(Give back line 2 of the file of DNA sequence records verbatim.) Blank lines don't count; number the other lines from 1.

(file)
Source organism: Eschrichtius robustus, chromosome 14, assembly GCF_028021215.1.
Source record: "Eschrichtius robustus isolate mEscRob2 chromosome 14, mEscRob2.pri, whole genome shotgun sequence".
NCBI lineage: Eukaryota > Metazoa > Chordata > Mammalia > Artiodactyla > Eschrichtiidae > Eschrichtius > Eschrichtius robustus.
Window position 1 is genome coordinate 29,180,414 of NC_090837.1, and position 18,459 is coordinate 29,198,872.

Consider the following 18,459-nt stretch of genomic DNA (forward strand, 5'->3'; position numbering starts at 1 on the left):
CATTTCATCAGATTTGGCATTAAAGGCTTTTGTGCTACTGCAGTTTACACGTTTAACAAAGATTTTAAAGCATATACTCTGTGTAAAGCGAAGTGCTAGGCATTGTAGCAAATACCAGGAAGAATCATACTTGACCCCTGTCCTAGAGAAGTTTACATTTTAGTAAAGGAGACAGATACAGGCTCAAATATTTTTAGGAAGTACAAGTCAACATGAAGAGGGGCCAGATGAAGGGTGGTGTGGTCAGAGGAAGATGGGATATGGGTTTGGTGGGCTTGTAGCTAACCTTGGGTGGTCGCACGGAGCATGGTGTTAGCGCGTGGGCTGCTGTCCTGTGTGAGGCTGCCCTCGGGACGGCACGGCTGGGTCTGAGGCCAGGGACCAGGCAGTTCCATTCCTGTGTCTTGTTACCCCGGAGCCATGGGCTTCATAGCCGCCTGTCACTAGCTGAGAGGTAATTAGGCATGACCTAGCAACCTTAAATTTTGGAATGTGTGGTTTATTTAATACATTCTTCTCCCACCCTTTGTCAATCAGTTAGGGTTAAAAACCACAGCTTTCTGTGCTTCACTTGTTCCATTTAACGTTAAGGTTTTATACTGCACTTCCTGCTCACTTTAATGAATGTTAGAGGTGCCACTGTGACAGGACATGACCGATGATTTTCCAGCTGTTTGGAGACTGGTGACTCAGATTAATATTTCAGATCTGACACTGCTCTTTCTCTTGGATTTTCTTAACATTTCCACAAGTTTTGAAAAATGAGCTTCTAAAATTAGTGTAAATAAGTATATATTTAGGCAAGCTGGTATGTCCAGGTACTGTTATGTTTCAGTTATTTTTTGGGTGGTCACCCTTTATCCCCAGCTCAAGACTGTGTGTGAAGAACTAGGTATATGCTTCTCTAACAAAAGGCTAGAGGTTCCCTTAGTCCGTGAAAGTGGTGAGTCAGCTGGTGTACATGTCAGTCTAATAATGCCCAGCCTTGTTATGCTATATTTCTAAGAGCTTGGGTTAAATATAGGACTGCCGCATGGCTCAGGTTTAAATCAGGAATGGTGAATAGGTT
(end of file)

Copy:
Source record: "Eschrichtius robustus isolate mEscRob2 chromosome 14, mEscRob2.pri, whole genome shotgun sequence".